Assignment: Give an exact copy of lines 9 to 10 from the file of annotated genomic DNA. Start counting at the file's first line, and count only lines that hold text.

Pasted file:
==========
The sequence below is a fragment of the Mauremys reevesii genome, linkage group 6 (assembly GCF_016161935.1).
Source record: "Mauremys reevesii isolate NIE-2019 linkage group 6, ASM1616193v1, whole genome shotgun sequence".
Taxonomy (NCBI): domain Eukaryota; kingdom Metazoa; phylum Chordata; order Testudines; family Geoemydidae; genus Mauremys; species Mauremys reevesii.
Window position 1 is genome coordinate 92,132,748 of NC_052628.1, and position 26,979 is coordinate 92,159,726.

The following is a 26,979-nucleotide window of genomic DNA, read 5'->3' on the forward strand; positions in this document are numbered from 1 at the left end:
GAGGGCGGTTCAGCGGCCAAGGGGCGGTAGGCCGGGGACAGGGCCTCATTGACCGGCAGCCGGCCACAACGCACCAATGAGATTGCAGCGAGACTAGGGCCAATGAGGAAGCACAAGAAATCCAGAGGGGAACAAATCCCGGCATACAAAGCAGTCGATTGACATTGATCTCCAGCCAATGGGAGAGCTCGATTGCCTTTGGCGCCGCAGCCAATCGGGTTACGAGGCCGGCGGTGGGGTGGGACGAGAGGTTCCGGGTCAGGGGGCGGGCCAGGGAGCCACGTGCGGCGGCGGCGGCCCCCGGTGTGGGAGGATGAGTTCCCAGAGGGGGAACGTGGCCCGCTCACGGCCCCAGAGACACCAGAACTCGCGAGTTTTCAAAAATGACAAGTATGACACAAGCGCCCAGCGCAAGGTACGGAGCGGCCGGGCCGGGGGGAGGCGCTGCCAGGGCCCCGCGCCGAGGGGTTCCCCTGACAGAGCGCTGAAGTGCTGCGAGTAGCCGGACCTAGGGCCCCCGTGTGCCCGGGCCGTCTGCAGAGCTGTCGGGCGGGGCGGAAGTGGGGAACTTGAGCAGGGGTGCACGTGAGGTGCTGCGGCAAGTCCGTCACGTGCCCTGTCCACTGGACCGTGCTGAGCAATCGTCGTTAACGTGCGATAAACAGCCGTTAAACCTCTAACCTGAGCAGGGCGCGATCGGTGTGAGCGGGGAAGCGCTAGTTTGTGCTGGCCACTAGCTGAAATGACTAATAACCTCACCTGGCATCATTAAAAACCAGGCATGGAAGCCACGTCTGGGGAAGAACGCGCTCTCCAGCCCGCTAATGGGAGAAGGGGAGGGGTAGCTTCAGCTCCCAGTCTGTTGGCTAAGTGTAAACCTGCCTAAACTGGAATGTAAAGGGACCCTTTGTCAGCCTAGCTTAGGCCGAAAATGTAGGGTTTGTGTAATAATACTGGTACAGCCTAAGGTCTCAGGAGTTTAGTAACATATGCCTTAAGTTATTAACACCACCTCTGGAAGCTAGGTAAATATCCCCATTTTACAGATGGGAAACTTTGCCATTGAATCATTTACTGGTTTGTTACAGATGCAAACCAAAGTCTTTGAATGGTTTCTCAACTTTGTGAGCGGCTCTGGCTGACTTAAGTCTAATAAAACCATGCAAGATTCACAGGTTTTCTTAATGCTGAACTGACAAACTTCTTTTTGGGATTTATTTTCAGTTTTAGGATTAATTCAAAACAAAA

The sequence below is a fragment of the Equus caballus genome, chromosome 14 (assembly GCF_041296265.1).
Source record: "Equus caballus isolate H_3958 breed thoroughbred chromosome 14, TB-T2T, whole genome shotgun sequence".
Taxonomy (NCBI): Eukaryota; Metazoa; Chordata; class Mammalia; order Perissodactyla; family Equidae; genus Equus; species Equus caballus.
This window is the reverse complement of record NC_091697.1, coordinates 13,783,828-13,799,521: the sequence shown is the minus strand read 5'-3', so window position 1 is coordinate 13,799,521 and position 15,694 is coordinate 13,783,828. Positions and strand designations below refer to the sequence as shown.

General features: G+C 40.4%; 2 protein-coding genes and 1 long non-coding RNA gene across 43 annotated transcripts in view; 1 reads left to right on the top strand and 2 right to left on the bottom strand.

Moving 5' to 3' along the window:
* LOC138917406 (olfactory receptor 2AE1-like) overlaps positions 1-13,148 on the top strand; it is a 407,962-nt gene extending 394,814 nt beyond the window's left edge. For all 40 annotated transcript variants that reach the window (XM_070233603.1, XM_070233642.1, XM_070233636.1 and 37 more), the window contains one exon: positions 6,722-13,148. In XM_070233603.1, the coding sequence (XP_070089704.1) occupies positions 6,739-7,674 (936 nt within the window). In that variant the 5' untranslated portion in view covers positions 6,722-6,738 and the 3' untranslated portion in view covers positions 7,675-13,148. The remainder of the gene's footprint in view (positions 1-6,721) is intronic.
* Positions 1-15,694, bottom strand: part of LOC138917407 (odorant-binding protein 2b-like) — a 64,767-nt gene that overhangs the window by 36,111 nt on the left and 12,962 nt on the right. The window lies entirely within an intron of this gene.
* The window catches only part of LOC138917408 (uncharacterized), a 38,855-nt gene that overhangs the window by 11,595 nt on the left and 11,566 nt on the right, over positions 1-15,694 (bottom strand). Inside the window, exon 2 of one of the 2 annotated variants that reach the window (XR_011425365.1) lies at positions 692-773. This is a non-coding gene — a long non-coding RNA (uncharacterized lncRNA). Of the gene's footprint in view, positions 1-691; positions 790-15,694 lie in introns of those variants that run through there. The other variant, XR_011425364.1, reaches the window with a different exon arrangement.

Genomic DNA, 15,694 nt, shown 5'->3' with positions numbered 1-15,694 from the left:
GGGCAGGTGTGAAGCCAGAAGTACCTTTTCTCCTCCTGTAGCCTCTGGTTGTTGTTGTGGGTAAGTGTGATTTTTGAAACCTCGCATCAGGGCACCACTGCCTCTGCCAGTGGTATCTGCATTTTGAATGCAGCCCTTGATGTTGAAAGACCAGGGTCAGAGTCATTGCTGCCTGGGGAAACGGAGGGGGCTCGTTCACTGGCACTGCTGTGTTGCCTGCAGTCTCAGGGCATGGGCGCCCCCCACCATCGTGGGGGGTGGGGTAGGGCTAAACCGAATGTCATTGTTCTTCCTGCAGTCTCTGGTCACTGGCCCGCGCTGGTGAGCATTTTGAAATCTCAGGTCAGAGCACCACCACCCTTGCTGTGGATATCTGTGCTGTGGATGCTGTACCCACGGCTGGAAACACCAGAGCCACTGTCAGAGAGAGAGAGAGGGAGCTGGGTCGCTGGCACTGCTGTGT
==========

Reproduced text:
Taxonomy (NCBI): Eukaryota; Metazoa; Chordata; class Mammalia; order Perissodactyla; family Equidae; genus Equus; species Equus caballus.
This window is the reverse complement of record NC_091697.1, coordinates 13,783,828-13,799,521: the sequence shown is the minus strand read 5'-3', so window position 1 is coordinate 13,799,521 and position 15,694 is coordinate 13,783,828. Positions and strand designations below refer to the sequence as shown.